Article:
Once you find the business’s profile, some things you’ll want to pay attention to are:

  • Whether it has a BBB Seal of Accreditation
  • Its grade letter rating
  • Customer reviews
  • Customer complaints
BBB business review
Screenshot via bbb.org

As you check out a business, Clark says consumers shouldn’t put too much stock in a company’s positive rating on BBB.org, “but if they have a bad rating, that’s a clear warning to stay away.”

How To File a Complaint With the Better Business Bureau

To file a complaint with the Better Business Bureau, you’ll start the process at bbb.org/file-a-complaint/search.

There, you’ll fill in the company’s name and location and you’ll answer a series of questions, including whether the complaint involves discrimination or a civil rights issue.

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  • Provide your name, email address, mailing address and phone number.
  • You’ll be asked whether the complaint took place within or outside of 12 months and if involves a health issue.
  • Type inside a box to provide a summary of your complaint.
  • You can also upload any supporting documents like pictures, contracts or receipts if you wish.
  • Answer if you are a business attempting to collect money from another business.
file a complaint with the Better Business Bureau
Screenshot via bbb.org

Before you submit, you’ll have to check boxes that say you have read the complaint submission terms, you authorize the business to communicate with the Better Business Bureau and that you consent to the “collection, use and disclosure” of your personal information under the BBB’s privacy policy.

“I find that one of the best reasons for filing a complaint with BBB.org is that so many big companies use outside call centers,” Clark says. “And when you file a complaint on BBB.org you end up with somebody inside the company viewing whatever is wrong.”

While some may argue that the Better Business Bureau’s accrediting system does have “teeth,” the organization can’t shut any businesses down. The BBB also doesn’t get involved in legal disputes involving businesses.

What Happens Next?

When you report a wayward company’s business dealings, here’s what happens, according to BBB’s website: “Everything you submit will be forwarded to the business within two business days.”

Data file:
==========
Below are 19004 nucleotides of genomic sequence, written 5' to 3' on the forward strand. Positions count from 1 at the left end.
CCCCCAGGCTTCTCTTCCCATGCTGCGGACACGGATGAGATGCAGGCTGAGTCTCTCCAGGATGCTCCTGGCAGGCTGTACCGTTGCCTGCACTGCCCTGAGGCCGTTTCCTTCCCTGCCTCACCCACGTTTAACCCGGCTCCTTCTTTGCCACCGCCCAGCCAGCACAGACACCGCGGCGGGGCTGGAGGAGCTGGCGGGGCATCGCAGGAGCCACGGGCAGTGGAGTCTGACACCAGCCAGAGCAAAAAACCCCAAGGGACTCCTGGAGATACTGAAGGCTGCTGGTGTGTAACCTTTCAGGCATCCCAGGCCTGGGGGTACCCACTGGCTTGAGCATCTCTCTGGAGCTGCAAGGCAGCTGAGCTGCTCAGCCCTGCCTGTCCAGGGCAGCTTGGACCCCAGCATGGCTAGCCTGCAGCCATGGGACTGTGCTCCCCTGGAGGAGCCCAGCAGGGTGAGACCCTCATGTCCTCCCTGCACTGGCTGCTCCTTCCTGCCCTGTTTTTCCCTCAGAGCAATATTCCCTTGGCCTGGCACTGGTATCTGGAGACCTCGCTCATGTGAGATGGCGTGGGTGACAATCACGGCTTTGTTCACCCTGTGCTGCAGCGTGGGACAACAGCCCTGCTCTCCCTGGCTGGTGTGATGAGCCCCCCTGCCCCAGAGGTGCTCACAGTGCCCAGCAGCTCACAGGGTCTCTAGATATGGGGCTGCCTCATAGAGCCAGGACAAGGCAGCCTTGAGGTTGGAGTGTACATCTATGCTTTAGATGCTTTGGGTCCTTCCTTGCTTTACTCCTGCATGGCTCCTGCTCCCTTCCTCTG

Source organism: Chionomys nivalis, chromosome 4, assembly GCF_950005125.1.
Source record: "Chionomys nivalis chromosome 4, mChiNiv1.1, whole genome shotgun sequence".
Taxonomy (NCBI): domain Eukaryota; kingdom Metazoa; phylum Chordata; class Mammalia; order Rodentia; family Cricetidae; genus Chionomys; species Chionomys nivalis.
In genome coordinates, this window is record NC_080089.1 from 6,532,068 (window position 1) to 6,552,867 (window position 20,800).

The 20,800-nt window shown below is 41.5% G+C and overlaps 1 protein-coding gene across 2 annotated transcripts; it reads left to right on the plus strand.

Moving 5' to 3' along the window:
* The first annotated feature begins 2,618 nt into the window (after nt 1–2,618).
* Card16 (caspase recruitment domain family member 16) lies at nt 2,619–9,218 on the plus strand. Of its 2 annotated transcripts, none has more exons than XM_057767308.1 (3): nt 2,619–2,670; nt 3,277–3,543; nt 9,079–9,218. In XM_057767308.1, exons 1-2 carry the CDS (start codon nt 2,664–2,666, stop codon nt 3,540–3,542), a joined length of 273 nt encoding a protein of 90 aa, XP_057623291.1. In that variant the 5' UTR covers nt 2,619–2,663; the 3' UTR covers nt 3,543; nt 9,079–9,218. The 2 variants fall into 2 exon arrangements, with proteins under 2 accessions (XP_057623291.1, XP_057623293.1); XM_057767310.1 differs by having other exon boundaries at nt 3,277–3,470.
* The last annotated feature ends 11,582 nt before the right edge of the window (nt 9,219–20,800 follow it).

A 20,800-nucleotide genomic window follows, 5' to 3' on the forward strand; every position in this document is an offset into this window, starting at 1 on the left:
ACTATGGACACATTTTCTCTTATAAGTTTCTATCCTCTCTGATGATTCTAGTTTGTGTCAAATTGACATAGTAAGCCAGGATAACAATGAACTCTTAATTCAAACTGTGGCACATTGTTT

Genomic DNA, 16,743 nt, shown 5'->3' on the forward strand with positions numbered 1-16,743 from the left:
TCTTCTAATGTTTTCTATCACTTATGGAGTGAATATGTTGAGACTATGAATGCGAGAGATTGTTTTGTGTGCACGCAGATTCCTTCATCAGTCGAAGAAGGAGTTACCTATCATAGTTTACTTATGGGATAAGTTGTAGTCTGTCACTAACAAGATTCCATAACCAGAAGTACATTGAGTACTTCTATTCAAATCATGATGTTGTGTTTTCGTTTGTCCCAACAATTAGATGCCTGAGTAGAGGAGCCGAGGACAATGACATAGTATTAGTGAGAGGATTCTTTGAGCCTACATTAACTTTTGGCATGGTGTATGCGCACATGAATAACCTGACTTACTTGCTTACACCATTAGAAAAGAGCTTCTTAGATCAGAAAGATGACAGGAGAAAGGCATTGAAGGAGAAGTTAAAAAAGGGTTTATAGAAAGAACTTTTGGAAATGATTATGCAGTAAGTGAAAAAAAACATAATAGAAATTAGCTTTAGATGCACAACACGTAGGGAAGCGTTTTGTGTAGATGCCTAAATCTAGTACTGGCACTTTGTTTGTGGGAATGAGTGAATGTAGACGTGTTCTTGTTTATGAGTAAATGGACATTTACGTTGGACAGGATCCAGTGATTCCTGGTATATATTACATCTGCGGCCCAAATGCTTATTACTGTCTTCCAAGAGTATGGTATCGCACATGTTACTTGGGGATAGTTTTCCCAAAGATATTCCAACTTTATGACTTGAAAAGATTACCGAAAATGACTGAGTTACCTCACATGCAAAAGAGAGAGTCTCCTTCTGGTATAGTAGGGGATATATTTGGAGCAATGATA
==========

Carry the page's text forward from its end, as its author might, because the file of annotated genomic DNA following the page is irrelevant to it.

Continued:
The organization tries to get a resolution within 30 business days.

And what’s at stake for a business? That coveted blue checkmark, a visible sign of accreditation.

Alternatives to the Better Business Bureau

While they may not have all the features that the Better Business Bureau offers, there are many alternatives to the organization when it comes to reading up on a company’s behavior toward customers.

Here are some Better Business Bureau alternatives that can help consumers gauge the quality of a business:

Of course, one of the most effective ways to find businesses that are likely to make you happy is to talk to friends, family and other people you trust about own their experiences.

Another resource for consumers looking for help with money questions and advice is Clark’s Consumer Action Center, a free community resource that Clark founded in 1993.

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Call 636-49C-LARK (636-492-5275) and a member of Team Clark will assist you as soon as possible.

Final Thoughts

While the Better Business Bureau is not a governmental agency, its power comes from its self-established rating system that has the potential to affect the success of a company in one way or the other.

Clark says the best way to use the Better Business Bureau rating system is to let it help you eliminate companies you don’t want to do business with.

“Here’s my rule of thumb for using BBB ratings,” he says. “If a business has a significant number of unresolved complaints, you should use that information to eliminate them from your shortlist of companies you want to do business with. But if there are no complaints, that doesn’t necessarily mean a company is OK. Use the BBB to veto an organization, not as a way to approve using them.”